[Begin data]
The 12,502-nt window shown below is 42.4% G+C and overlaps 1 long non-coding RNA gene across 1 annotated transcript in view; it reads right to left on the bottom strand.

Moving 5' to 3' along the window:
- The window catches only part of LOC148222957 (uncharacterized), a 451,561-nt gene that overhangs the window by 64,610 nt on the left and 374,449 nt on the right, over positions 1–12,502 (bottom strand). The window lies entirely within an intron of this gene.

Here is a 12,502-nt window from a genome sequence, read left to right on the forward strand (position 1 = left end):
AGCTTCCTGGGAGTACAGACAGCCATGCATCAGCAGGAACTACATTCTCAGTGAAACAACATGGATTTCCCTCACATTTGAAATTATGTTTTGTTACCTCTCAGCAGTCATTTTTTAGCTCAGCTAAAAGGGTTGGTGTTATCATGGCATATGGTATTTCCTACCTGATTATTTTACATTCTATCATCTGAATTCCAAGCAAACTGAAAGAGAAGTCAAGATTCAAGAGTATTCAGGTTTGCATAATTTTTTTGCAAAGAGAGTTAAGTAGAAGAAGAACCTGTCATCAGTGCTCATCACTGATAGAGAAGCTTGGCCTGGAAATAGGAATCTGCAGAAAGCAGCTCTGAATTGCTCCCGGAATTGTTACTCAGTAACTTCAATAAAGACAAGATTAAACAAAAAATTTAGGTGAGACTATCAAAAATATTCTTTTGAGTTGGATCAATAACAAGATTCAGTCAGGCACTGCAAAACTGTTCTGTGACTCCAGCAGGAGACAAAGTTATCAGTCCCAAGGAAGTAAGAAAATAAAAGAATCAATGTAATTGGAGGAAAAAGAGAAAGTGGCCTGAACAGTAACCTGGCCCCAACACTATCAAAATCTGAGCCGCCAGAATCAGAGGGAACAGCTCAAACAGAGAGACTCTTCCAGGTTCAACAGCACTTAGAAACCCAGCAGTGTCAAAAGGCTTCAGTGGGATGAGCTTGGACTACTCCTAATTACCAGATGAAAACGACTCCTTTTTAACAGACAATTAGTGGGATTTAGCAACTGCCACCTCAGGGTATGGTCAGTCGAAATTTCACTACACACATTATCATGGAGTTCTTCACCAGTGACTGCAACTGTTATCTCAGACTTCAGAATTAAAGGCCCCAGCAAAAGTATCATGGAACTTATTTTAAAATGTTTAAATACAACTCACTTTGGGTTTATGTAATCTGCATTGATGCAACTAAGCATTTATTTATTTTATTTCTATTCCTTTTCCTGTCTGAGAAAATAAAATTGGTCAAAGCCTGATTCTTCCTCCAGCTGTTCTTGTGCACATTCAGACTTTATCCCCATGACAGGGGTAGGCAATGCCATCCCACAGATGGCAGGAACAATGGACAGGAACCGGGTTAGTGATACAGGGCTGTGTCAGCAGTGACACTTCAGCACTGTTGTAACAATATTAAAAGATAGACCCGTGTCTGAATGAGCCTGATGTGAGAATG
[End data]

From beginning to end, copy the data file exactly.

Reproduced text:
The 12,502-nt window shown below is 42.4% G+C and overlaps 1 long non-coding RNA gene across 1 annotated transcript in view; it reads right to left on the bottom strand.

Moving 5' to 3' along the window:
- The window catches only part of LOC148222957 (uncharacterized), a 451,561-nt gene that overhangs the window by 64,610 nt on the left and 374,449 nt on the right, over positions 1–12,502 (bottom strand). The window lies entirely within an intron of this gene.

Here is a 12,502-nt window from a genome sequence, read left to right on the forward strand (position 1 = left end):
AGCTTCCTGGGAGTACAGACAGCCATGCATCAGCAGGAACTACATTCTCAGTGAAACAACATGGATTTCCCTCACATTTGAAATTATGTTTTGTTACCTCTCAGCAGTCATTTTTTAGCTCAGCTAAAAGGGTTGGTGTTATCATGGCATATGGTATTTCCTACCTGATTATTTTACATTCTATCATCTGAATTCCAAGCAAACTGAAAGAGAAGTCAAGATTCAAGAGTATTCAGGTTTGCATAATTTTTTTGCAAAGAGAGTTAAGTAGAAGAAGAACCTGTCATCAGTGCTCATCACTGATAGAGAAGCTTGGCCTGGAAATAGGAATCTGCAGAAAGCAGCTCTGAATTGCTCCCGGAATTGTTACTCAGTAACTTCAATAAAGACAAGATTAAACAAAAAATTTAGGTGAGACTATCAAAAATATTCTTTTGAGTTGGATCAATAACAAGATTCAGTCAGGCACTGCAAAACTGTTCTGTGACTCCAGCAGGAGACAAAGTTATCAGTCCCAAGGAAGTAAGAAAATAAAAGAATCAATGTAATTGGAGGAAAAAGAGAAAGTGGCCTGAACAGTAACCTGGCCCCAACACTATCAAAATCTGAGCCGCCAGAATCAGAGGGAACAGCTCAAACAGAGAGACTCTTCCAGGTTCAACAGCACTTAGAAACCCAGCAGTGTCAAAAGGCTTCAGTGGGATGAGCTTGGACTACTCCTAATTACCAGATGAAAACGACTCCTTTTTAACAGACAATTAGTGGGATTTAGCAACTGCCACCTCAGGGTATGGTCAGTCGAAATTTCACTACACACATTATCATGGAGTTCTTCACCAGTGACTGCAACTGTTATCTCAGACTTCAGAATTAAAGGCCCCAGCAAAAGTATCATGGAACTTATTTTAAAATGTTTAAATACAACTCACTTTGGGTTTATGTAATCTGCATTGATGCAACTAAGCATTTATTTATTTTATTTCTATTCCTTTTCCTGTCTGAGAAAATAAAATTGGTCAAAGCCTGATTCTTCCTCCAGCTGTTCTTGTGCACATTCAGACTTTATCCCCATGACAGGGGTAGGCAATGCCATCCCACAGATGGCAGGAACAATGGACAGGAACCGGGTTAGTGATACAGGGCTGTGTCAGCAGTGACACTTCAGCACTGTTGTAACAATATTAAAAGATAGACCCGTGTCTGAATGAGCCTGATGTGAGAATG